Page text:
US propane users see some relief after bitter cold
Thursday, February 13, 2014
INDIANAPOLIS (AP) — After weeks of propane shortages and high prices during the bitterly cold winter, some relief is coming rural residents who have dealt with chilly homes and frustrations keeping their heating tanks filled.
Residential propane prices have fallen for a second straight week, down from about $4 a gallon in late January to $3.76 a gallon on Feb. 10, the U.S. Energy Information Administration said Wednesday in its weekly report.
Supplies of the fuel that 5.5 million U.S. households, mostly in the Midwest and South, use for heating have improved slightly due to efforts by the propane industry, the federal government and states. But the nation’s propane supply remains low, and more blasts of winter cold would quickly send prices back up, said Roy Willis, president and CEO of the Propane Education & Research Council.
“It’s really a weather-driven issue — another prolonged cold snap could strain supplies and prices for the next couple of months. Winter isn’t done with us,” he said Thursday. “When stockpiles get this low, and you get below freezing temperatures for a week to 10 days, consumption levels go up and up and up, and prices go right along with it.”
National propane supplies were depleted by a late harvest that increased demand from farmers who needed to dry an unusually large amount of grain before storage. The colder-than-normal winter across much of the nation drained supplies further.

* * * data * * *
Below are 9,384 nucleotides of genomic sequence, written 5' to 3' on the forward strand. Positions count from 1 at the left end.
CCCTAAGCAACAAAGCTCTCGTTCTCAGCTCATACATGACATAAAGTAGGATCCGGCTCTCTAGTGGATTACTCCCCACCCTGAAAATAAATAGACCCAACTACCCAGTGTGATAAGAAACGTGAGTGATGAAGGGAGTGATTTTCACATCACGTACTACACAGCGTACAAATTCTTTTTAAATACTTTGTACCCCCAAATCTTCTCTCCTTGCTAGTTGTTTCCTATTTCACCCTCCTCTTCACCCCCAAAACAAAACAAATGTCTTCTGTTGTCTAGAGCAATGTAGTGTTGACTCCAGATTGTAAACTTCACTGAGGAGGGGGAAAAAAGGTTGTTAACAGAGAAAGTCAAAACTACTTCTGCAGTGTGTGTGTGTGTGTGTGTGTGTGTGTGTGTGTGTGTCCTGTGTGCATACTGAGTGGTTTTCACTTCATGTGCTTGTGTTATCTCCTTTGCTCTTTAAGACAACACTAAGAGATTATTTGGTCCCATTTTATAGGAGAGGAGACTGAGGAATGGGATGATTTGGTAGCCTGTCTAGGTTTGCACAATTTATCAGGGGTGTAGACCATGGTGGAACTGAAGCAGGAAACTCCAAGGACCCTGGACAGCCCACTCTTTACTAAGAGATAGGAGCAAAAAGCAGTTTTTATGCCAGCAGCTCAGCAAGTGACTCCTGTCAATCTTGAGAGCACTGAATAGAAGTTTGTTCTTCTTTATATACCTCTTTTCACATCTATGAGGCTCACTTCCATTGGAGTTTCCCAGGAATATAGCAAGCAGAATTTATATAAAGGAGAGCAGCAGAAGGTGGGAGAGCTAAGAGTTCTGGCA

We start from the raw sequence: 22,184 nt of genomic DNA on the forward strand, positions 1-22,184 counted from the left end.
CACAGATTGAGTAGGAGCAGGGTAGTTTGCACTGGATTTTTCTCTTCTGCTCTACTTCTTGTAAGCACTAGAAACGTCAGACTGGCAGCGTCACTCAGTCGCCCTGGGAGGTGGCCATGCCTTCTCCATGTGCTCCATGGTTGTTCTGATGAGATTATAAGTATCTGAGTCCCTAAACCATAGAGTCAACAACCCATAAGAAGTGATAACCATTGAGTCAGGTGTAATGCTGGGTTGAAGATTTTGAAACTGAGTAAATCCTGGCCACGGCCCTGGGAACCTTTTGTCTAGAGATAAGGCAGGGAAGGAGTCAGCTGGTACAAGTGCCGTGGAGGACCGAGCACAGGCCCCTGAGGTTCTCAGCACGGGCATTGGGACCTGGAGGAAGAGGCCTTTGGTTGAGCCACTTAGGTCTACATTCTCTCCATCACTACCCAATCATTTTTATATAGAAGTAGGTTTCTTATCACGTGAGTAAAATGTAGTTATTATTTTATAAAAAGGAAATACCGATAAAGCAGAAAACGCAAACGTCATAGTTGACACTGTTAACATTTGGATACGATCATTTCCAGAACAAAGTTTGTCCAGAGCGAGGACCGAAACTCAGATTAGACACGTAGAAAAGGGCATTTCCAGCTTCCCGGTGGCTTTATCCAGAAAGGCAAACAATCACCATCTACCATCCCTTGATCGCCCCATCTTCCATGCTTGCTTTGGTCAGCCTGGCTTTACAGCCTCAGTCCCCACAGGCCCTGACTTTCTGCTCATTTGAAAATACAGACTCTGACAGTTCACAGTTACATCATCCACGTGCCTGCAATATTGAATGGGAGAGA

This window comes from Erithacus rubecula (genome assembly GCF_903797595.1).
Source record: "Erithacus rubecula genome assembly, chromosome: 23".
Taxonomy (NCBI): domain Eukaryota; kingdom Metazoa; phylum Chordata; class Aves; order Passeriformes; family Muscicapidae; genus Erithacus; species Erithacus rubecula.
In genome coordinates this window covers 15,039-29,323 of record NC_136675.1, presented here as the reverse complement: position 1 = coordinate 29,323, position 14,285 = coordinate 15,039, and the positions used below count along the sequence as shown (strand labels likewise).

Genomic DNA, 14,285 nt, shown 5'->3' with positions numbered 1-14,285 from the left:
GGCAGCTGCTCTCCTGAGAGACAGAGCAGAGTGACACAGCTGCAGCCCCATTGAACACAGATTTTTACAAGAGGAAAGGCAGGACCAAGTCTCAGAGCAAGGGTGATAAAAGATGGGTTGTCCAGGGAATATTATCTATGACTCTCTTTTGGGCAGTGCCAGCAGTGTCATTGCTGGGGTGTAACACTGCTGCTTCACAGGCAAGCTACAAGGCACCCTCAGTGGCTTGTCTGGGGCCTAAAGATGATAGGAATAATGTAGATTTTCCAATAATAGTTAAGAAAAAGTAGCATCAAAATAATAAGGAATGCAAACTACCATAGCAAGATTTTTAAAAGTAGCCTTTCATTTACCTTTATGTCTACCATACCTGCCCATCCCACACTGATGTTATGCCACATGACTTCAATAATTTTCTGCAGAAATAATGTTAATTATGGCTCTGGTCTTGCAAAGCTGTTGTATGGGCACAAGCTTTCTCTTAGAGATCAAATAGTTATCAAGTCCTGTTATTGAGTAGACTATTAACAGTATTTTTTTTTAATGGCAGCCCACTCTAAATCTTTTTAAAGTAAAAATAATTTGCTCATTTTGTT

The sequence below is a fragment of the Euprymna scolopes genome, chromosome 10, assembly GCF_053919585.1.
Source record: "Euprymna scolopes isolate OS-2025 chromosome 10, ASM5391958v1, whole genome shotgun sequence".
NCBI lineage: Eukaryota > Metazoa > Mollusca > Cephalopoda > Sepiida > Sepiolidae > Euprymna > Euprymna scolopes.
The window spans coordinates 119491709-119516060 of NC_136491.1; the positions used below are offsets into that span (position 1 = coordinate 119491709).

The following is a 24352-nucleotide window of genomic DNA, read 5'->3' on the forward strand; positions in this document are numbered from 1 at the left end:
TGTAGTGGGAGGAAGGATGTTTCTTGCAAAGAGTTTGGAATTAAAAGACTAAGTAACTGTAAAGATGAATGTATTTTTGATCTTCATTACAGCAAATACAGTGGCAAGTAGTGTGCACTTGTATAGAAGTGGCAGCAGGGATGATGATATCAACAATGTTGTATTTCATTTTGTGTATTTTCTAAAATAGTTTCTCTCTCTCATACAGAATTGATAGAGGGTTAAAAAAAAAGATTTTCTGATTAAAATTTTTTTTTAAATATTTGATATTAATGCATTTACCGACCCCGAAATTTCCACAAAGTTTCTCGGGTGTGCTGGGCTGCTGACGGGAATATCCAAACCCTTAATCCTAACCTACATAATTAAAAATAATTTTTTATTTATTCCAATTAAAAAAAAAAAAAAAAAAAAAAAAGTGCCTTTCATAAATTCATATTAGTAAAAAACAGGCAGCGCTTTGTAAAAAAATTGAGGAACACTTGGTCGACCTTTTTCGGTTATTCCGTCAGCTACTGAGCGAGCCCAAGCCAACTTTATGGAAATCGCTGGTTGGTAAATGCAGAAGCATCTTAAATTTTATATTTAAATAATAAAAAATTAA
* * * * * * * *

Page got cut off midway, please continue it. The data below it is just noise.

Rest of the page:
Willis said propane supplies have been replenished somewhat, helping lower prices slightly in the last couple of weeks, due to a collaboration between the government and industry to move supplies from large propane storage areas, primarily in the South, into the Northeast and Midwest. Propane shipments from North Africa and Europe have also helped, he said.
The improving supplies and warmer weather prompted Paducah, Ky.-based United Propane Gas announced Thursday it was resuming shipping the fuel to its prepaid customers in 10 states in the Midwest and the South days earlier than it had anticipated. The company had temporarily halted propane shipments to commercial customers in late January as propane supplies shrank.
“Propane supplies have loosened up and the warm weather indicates that the end of this national crisis may be in sight,” UPG President Eric Small said in a statement.
But for now, the company is limiting its propane deliveries to 250 gallons per each of its prepaid customers, who can receive additional deliveries every 15 days.
Wholesale propane prices have also fallen slightly in the past week, dropping to about $2.61 a gallon as of Feb. 10, according to the Energy Information Administration’s latest report.
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